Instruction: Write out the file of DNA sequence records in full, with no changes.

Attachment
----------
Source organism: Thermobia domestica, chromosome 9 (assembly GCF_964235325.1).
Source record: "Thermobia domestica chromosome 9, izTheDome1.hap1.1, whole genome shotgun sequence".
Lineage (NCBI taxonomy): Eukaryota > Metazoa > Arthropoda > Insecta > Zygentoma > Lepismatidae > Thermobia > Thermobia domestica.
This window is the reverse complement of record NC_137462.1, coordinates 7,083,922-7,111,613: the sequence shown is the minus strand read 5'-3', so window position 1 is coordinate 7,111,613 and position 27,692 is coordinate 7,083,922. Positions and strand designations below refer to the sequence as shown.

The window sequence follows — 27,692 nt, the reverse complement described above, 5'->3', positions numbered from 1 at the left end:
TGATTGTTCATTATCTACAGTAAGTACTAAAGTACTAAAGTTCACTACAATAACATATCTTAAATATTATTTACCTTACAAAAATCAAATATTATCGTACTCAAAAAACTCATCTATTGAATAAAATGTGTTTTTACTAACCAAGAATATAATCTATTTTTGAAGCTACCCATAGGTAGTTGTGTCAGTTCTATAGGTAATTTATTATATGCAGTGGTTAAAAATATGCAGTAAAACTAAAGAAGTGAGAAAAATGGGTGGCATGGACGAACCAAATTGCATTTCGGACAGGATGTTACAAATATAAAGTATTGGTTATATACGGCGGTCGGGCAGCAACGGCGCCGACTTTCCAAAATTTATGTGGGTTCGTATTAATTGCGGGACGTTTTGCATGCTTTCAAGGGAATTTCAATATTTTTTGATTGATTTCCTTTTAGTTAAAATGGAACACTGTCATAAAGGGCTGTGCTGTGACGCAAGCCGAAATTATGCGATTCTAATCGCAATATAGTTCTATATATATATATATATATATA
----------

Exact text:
Source organism: Thermobia domestica, chromosome 9 (assembly GCF_964235325.1).
Source record: "Thermobia domestica chromosome 9, izTheDome1.hap1.1, whole genome shotgun sequence".
Lineage (NCBI taxonomy): Eukaryota > Metazoa > Arthropoda > Insecta > Zygentoma > Lepismatidae > Thermobia > Thermobia domestica.
This window is the reverse complement of record NC_137462.1, coordinates 7,083,922-7,111,613: the sequence shown is the minus strand read 5'-3', so window position 1 is coordinate 7,111,613 and position 27,692 is coordinate 7,083,922. Positions and strand designations below refer to the sequence as shown.

The window sequence follows — 27,692 nt, the reverse complement described above, 5'->3', positions numbered from 1 at the left end:
TGATTGTTCATTATCTACAGTAAGTACTAAAGTACTAAAGTTCACTACAATAACATATCTTAAATATTATTTACCTTACAAAAATCAAATATTATCGTACTCAAAAAACTCATCTATTGAATAAAATGTGTTTTTACTAACCAAGAATATAATCTATTTTTGAAGCTACCCATAGGTAGTTGTGTCAGTTCTATAGGTAATTTATTATATGCAGTGGTTAAAAATATGCAGTAAAACTAAAGAAGTGAGAAAAATGGGTGGCATGGACGAACCAAATTGCATTTCGGACAGGATGTTACAAATATAAAGTATTGGTTATATACGGCGGTCGGGCAGCAACGGCGCCGACTTTCCAAAATTTATGTGGGTTCGTATTAATTGCGGGACGTTTTGCATGCTTTCAAGGGAATTTCAATATTTTTTGATTGATTTCCTTTTAGTTAAAATGGAACACTGTCATAAAGGGCTGTGCTGTGACGCAAGCCGAAATTATGCGATTCTAATCGCAATATAGTTCTATATATATATATATATATATA